Another group of microbes, the opportunistic pathogens, is much more lightly armed. These microbes require some defect in the host (i.e., in defense mechanisms) in order to establish an infection. The defects in the host's defenses which result in infection are very specific for both the individual species of microbe and the anatomic site of the body. For example, Staphflococcus aureus is a normal inhabitant of our skin and will not cause infection under normal circumstances. If a puncture wound occurs, however, the species can be inoculated below the epidermis where the body's defense mechanisms are not efficient against it. Subsequently, a Staphylococcus aureus abscess can develop. Likewise, P. aeruginosa is commonly found in the environment. On a daily basis we ingest a large number of this species with our food, especially leafy vegetables. However, it requires very specific host defects to cause an infection. For example, only if a person experiences a severe burn over a large part of his or her body, or if his or her polymorphonuclear leukocyte count falls precipitously, can P. aeruginosa cause infection. The number of people with these profound defects are quite rare and would only be found in patients hospitalized for specific injuries or disorders (33).

The study of the virulence factors of bacteria is still in its early stages. The association with virulence has, however, been described for several specific factors (Table 3). The possession of any one factor does not mean that a microbe will cause disease. Again, like armaments, some are more powerful than others. Also, a microbe must possess more than one armament in order to breech our defenses and cause disease (Table 3) (34, 36, 37, 39, 40, 41). Dufour and Lye at the EPA conducted a survey of the ability of bacterial isolates from tap water to cause cell culture cytotoxicity (16). They found less than 2% of isolates, including Pseudomonas aeruginosa, possess cytotoxic activity. Edberg, et al., found similar results (42).

Immune Status:

The concepts of ID50 and LD50 represent the numerator of the infection equation, [number of microbes] x [virulence factors]. They define the relative risk to a normal host from a microbe.

By examining the Infection Relationship, any decrease in specific immunity will increase the likelihood of a particular organ becoming infected. Immune Status is a term that represents the body's immune systems (Table 4). Each of the body's individual immune components is separately measured (e.g., neutrophil count, lymphocyte count).

The individual components of the body's immune system - phagocytic system, humoral immunity, cellular immunity - provide specific defenses against specific microbes. Rarely is there a generalized suppression of the body's immune status. Rather, one component is decreased, thereby increasing the susceptibility of an organ system to a particular group of microbes. From drinking water, we need to be concerned with those microbes that enter the body through ingestion. For all practical purposes, drinking water microbes do not threaten to enter the body through the lungs, the skin, etc. Accordingly, in order to assign a risk to a particular microbe, one must understand which components of the gastrointestinal tract comprise the body's defense mechanisms, and which armaments of the microbes attack these particular defense mechanisms (43).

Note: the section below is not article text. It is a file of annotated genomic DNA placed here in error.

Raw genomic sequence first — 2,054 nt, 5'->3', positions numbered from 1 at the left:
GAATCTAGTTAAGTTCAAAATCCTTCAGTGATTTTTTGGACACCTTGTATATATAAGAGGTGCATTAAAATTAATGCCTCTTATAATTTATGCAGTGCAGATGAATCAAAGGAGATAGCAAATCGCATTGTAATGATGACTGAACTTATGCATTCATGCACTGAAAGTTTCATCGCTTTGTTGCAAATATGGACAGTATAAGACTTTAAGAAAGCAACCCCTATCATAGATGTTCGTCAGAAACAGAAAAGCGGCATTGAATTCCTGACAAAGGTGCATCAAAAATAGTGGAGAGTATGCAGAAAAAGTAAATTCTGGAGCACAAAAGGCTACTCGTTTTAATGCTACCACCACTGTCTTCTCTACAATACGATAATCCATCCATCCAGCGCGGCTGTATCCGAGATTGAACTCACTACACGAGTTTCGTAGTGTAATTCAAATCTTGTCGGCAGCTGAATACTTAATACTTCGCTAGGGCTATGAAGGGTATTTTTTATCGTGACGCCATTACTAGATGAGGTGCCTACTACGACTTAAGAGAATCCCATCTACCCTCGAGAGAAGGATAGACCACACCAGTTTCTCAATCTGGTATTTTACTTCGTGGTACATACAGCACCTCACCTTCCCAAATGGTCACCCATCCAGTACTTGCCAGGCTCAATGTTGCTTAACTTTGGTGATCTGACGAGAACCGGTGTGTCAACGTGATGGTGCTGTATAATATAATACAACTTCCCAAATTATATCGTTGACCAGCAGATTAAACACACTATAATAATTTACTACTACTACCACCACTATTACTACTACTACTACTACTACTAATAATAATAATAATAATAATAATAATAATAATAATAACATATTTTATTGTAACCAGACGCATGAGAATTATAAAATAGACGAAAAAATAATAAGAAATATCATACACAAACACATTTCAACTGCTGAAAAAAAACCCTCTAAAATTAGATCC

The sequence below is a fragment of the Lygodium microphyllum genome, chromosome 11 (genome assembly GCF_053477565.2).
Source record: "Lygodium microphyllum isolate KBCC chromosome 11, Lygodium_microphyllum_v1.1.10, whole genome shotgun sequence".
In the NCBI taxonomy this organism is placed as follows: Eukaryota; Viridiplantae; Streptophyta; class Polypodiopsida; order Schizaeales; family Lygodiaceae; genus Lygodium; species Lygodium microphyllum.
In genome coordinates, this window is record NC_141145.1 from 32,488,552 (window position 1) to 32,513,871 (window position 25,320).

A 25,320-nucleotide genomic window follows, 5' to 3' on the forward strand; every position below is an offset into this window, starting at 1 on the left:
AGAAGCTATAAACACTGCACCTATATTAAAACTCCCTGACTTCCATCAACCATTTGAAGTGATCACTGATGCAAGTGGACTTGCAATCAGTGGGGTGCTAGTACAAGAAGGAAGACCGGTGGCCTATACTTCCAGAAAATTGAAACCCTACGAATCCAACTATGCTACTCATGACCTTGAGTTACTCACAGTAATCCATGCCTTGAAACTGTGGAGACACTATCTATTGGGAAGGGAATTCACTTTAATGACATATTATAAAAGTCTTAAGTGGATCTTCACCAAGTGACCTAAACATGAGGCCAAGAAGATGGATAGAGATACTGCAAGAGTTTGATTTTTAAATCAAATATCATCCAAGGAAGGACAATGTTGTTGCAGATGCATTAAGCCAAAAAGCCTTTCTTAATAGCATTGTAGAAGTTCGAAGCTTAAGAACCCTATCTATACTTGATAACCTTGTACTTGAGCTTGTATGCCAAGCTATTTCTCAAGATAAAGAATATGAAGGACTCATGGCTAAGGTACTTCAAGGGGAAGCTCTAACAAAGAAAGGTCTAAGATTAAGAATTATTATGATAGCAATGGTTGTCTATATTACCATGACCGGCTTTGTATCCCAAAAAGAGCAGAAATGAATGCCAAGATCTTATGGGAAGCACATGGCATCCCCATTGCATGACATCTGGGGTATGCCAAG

In order to specifically determine the health threat of a particular microbe from drinking water, we must address the following question: Who are the gastrointestinally immuno-suppressed? It is not correct to look in a textbook of Medical Microbiology and cross-reference a particular microbe with infection and assume the mere presence of this species in drinking water will result in acquisition of gastrointestinal infection. As the Infection Relationship demonstrates, mere contact with a microbe does not result in infection. Moreover, the only target organ at risk is the gastrointestinal tract; infections in other organs (bones, skin, etc.,) are not relevant. In fact, hospitals long ago stopped restricting bacterial contact through food and water intake. There are only two categories of patients in whom food is specially processed. These include bone marrow transplant patients and those with acute neutropenia. In both cases, the body's cellular defense mechanisms are so severely impaired that the patients have to live in sequestration (Table 4). For purposes of assessing health risk from HPC in drinking water, immunosuppression does not include people receiving immunomodulatory agents as outpatients. People receiving steroids and anti-metabolites for such conditions as rheumatoid arthritis and other connective tissue diseases are not at increased risk for gastrointestinal pathogens. Moreover, since the stomach is maintained intact, they are not at higher risk for the acquisition of gastrointestinal pathogens.

Therefore, the immune system is compartmentalized. Using Acquired Immune Deficiency Syndrome (AIDS) as an example, the immune defect is very specific. A subset of lymphocytes, known as CD4, is significantly reduced - other components of the immune system are normal. There is no evidence that AIDS patients are any more susceptible to naturally occurring HPC than persons not infected with HIV (44).

The EPA conducted an extensive review of the health effects of HPC prior to promulgating the new regulations in 1991. Furthermore, the FDA conducted a similar review in generating its new bottled water regulation. In each case the only microbiological analyte included in the regulations were the total coliform group and Escherichia coli. It was determined that total coliforms were the indicator of general water safety and E. coli the indicator of fecal contamination. Moreover, the proposed FDA regulations governing bottled water are more stringent than the EPA regulations governing tap water. The EPA regulations for tap water allow up to 5% of samples to be total coliform positive (with zero E. coli allowed) whereas the FDA has a zero tolerance limit on total coliforms in bottled water.